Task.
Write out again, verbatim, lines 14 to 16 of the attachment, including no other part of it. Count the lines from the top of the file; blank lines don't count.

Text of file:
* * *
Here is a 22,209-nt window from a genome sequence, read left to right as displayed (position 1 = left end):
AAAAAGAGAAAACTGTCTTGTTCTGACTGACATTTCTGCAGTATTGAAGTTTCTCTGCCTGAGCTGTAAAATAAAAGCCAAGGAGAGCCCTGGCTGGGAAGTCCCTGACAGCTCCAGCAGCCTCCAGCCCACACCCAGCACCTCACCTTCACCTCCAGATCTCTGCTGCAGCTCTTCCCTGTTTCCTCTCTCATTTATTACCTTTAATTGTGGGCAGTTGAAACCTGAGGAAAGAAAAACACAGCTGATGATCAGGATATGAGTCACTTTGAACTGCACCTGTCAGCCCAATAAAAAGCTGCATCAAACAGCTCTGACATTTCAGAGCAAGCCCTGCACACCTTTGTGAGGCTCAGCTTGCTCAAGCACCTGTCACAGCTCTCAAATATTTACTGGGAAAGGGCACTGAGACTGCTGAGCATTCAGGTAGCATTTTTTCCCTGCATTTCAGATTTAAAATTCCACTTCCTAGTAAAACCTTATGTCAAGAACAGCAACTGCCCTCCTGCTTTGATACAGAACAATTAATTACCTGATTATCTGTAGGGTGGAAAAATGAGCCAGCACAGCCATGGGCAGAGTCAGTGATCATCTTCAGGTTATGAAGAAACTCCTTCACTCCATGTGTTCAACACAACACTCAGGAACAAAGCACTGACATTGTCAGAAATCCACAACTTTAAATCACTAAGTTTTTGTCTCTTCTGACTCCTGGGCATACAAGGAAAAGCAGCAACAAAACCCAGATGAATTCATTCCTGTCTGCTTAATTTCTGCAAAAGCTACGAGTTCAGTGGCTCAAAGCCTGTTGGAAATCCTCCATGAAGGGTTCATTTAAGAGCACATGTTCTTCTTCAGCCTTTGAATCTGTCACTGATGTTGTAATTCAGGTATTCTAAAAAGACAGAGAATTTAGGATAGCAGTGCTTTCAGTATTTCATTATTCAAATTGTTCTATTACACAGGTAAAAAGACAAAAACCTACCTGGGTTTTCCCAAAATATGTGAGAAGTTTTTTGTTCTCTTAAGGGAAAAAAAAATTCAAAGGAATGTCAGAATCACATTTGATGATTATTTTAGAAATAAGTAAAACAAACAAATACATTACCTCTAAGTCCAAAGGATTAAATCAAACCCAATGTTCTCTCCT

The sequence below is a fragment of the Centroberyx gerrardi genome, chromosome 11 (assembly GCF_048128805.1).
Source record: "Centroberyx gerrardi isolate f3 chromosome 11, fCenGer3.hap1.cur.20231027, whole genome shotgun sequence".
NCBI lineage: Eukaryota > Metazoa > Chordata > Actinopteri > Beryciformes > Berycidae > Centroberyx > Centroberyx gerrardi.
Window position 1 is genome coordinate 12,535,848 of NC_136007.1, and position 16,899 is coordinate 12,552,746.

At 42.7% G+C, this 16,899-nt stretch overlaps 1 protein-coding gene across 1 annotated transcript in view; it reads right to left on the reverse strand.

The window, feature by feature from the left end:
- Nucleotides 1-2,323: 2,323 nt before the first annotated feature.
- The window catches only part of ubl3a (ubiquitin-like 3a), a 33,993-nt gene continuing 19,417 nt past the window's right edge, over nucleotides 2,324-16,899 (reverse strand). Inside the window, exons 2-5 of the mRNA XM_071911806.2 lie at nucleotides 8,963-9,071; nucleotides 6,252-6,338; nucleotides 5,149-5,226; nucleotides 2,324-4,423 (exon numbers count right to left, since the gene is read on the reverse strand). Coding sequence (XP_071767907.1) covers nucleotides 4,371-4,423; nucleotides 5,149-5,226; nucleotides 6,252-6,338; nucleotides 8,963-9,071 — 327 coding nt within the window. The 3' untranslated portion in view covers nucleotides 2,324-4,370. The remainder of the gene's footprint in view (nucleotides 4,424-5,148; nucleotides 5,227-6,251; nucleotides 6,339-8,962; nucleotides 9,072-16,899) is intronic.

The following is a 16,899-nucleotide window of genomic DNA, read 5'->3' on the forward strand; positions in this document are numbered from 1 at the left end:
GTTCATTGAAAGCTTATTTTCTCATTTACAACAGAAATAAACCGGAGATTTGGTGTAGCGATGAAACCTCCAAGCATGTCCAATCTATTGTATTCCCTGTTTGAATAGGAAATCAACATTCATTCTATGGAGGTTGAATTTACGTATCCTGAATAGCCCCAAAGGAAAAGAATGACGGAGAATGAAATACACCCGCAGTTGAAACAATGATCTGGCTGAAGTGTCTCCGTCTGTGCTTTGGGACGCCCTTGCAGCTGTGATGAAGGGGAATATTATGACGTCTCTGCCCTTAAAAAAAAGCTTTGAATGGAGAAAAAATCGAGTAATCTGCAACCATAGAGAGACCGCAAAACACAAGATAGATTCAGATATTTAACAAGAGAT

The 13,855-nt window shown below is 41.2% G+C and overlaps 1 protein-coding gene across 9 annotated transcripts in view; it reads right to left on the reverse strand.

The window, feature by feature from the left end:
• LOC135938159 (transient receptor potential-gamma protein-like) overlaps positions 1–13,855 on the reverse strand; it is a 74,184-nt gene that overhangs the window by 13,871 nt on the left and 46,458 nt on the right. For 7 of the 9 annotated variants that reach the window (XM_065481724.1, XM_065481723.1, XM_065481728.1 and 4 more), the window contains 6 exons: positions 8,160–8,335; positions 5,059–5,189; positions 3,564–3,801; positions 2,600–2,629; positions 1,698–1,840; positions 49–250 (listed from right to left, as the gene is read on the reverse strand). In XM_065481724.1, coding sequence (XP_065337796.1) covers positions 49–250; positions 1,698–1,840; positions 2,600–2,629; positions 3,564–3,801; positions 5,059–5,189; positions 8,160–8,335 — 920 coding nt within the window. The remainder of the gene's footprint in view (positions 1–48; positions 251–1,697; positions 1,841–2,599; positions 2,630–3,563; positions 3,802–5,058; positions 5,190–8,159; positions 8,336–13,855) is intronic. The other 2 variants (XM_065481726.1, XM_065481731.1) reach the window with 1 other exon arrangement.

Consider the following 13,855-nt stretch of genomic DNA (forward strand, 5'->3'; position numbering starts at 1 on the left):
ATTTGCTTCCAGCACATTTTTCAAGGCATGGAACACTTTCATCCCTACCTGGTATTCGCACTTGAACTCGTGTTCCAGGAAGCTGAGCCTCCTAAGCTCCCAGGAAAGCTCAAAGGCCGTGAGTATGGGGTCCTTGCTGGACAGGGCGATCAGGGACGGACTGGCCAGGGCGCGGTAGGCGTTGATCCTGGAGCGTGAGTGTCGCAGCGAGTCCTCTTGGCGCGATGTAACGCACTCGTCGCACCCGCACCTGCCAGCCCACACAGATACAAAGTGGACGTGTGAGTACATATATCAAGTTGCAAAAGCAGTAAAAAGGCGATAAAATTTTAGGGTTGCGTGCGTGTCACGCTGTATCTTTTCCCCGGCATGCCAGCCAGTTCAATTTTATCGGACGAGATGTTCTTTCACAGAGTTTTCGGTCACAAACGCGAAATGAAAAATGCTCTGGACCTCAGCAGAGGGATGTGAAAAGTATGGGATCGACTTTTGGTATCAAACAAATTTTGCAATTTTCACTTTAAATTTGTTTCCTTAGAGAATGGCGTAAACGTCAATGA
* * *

The window, feature by feature from the left end:
• LOC135938159 (transient receptor potential-gamma protein-like) overlaps positions 1–13,855 on the reverse strand; it is a 74,184-nt gene that overhangs the window by 13,871 nt on the left and 46,458 nt on the right. For 7 of the 9 annotated variants that reach the window (XM_065481724.1, XM_065481723.1, XM_065481728.1 and 4 more), the window contains 6 exons: positions 8,160–8,335; positions 5,059–5,189; positions 3,564–3,801; positions 2,600–2,629; positions 1,698–1,840; positions 49–250 (listed from right to left, as the gene is read on the reverse strand). In XM_065481724.1, coding sequence (XP_065337796.1) covers positions 49–250; positions 1,698–1,840; positions 2,600–2,629; positions 3,564–3,801; positions 5,059–5,189; positions 8,160–8,335 — 920 coding nt within the window. The remainder of the gene's footprint in view (positions 1–48; positions 251–1,697; positions 1,841–2,599; positions 2,630–3,563; positions 3,802–5,058; positions 5,190–8,159; positions 8,336–13,855) is intronic. The other 2 variants (XM_065481726.1, XM_065481731.1) reach the window with 1 other exon arrangement.

Consider the following 13,855-nt stretch of genomic DNA (forward strand, 5'->3'; position numbering starts at 1 on the left):